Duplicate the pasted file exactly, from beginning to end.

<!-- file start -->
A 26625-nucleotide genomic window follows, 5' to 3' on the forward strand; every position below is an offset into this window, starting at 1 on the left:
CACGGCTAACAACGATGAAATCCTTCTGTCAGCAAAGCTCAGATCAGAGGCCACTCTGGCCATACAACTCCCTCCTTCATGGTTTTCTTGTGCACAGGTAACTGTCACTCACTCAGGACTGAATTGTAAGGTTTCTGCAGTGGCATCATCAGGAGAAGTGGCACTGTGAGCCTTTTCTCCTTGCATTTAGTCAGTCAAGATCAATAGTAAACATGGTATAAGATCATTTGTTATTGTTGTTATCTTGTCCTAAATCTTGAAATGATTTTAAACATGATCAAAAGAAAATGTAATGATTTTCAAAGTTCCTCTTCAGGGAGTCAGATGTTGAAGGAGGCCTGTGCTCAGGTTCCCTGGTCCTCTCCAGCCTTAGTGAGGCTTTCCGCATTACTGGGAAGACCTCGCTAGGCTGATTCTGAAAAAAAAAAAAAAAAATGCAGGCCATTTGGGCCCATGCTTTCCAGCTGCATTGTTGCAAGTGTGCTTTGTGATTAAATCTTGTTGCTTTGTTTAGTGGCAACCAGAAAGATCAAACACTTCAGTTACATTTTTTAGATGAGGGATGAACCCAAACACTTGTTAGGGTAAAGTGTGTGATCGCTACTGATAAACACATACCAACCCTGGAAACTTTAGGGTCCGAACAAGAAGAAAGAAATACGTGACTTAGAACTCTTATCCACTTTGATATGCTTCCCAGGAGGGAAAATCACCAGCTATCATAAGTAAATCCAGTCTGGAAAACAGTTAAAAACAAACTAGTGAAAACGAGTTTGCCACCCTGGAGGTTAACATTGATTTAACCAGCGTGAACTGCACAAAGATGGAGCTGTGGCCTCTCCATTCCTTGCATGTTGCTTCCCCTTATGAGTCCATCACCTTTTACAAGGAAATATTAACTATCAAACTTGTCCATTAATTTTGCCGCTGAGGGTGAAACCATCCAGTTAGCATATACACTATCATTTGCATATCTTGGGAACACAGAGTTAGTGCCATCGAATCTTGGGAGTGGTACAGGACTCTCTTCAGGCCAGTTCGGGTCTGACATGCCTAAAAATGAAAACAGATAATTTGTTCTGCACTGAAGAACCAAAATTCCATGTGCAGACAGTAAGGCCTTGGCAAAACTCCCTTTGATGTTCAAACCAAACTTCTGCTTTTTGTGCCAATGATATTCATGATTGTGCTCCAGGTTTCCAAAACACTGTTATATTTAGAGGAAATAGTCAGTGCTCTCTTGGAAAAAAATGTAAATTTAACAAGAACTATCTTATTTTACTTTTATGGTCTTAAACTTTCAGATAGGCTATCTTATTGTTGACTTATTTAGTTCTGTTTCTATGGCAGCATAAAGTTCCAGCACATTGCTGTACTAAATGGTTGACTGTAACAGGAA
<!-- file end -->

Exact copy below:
A 26625-nucleotide genomic window follows, 5' to 3' on the forward strand; every position below is an offset into this window, starting at 1 on the left:
CACGGCTAACAACGATGAAATCCTTCTGTCAGCAAAGCTCAGATCAGAGGCCACTCTGGCCATACAACTCCCTCCTTCATGGTTTTCTTGTGCACAGGTAACTGTCACTCACTCAGGACTGAATTGTAAGGTTTCTGCAGTGGCATCATCAGGAGAAGTGGCACTGTGAGCCTTTTCTCCTTGCATTTAGTCAGTCAAGATCAATAGTAAACATGGTATAAGATCATTTGTTATTGTTGTTATCTTGTCCTAAATCTTGAAATGATTTTAAACATGATCAAAAGAAAATGTAATGATTTTCAAAGTTCCTCTTCAGGGAGTCAGATGTTGAAGGAGGCCTGTGCTCAGGTTCCCTGGTCCTCTCCAGCCTTAGTGAGGCTTTCCGCATTACTGGGAAGACCTCGCTAGGCTGATTCTGAAAAAAAAAAAAAAAAATGCAGGCCATTTGGGCCCATGCTTTCCAGCTGCATTGTTGCAAGTGTGCTTTGTGATTAAATCTTGTTGCTTTGTTTAGTGGCAACCAGAAAGATCAAACACTTCAGTTACATTTTTTAGATGAGGGATGAACCCAAACACTTGTTAGGGTAAAGTGTGTGATCGCTACTGATAAACACATACCAACCCTGGAAACTTTAGGGTCCGAACAAGAAGAAAGAAATACGTGACTTAGAACTCTTATCCACTTTGATATGCTTCCCAGGAGGGAAAATCACCAGCTATCATAAGTAAATCCAGTCTGGAAAACAGTTAAAAACAAACTAGTGAAAACGAGTTTGCCACCCTGGAGGTTAACATTGATTTAACCAGCGTGAACTGCACAAAGATGGAGCTGTGGCCTCTCCATTCCTTGCATGTTGCTTCCCCTTATGAGTCCATCACCTTTTACAAGGAAATATTAACTATCAAACTTGTCCATTAATTTTGCCGCTGAGGGTGAAACCATCCAGTTAGCATATACACTATCATTTGCATATCTTGGGAACACAGAGTTAGTGCCATCGAATCTTGGGAGTGGTACAGGACTCTCTTCAGGCCAGTTCGGGTCTGACATGCCTAAAAATGAAAACAGATAATTTGTTCTGCACTGAAGAACCAAAATTCCATGTGCAGACAGTAAGGCCTTGGCAAAACTCCCTTTGATGTTCAAACCAAACTTCTGCTTTTTGTGCCAATGATATTCATGATTGTGCTCCAGGTTTCCAAAACACTGTTATATTTAGAGGAAATAGTCAGTGCTCTCTTGGAAAAAAATGTAAATTTAACAAGAACTATCTTATTTTACTTTTATGGTCTTAAACTTTCAGATAGGCTATCTTATTGTTGACTTATTTAGTTCTGTTTCTATGGCAGCATAAAGTTCCAGCACATTGCTGTACTAAATGGTTGACTGTAACAGGAA